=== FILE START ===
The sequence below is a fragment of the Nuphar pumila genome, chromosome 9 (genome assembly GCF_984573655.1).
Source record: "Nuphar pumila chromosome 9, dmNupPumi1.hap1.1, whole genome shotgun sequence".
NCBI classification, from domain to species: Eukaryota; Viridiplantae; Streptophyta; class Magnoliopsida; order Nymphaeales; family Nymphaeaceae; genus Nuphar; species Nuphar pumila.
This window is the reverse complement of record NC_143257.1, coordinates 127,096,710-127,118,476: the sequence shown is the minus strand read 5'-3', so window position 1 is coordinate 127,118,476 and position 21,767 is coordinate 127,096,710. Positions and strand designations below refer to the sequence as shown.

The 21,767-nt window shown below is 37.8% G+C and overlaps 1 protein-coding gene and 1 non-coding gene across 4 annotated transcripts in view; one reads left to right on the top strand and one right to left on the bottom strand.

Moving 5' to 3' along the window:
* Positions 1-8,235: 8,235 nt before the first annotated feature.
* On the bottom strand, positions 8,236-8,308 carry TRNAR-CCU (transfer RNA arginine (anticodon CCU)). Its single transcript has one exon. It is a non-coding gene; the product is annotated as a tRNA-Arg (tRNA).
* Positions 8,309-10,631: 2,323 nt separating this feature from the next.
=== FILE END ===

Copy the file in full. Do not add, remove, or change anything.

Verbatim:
The sequence below is a fragment of the Nuphar pumila genome, chromosome 9 (genome assembly GCF_984573655.1).
Source record: "Nuphar pumila chromosome 9, dmNupPumi1.hap1.1, whole genome shotgun sequence".
NCBI classification, from domain to species: Eukaryota; Viridiplantae; Streptophyta; class Magnoliopsida; order Nymphaeales; family Nymphaeaceae; genus Nuphar; species Nuphar pumila.
This window is the reverse complement of record NC_143257.1, coordinates 127,096,710-127,118,476: the sequence shown is the minus strand read 5'-3', so window position 1 is coordinate 127,118,476 and position 21,767 is coordinate 127,096,710. Positions and strand designations below refer to the sequence as shown.

The 21,767-nt window shown below is 37.8% G+C and overlaps 1 protein-coding gene and 1 non-coding gene across 4 annotated transcripts in view; one reads left to right on the top strand and one right to left on the bottom strand.

Moving 5' to 3' along the window:
* Positions 1-8,235: 8,235 nt before the first annotated feature.
* On the bottom strand, positions 8,236-8,308 carry TRNAR-CCU (transfer RNA arginine (anticodon CCU)). Its single transcript has one exon. It is a non-coding gene; the product is annotated as a tRNA-Arg (tRNA).
* Positions 8,309-10,631: 2,323 nt separating this feature from the next.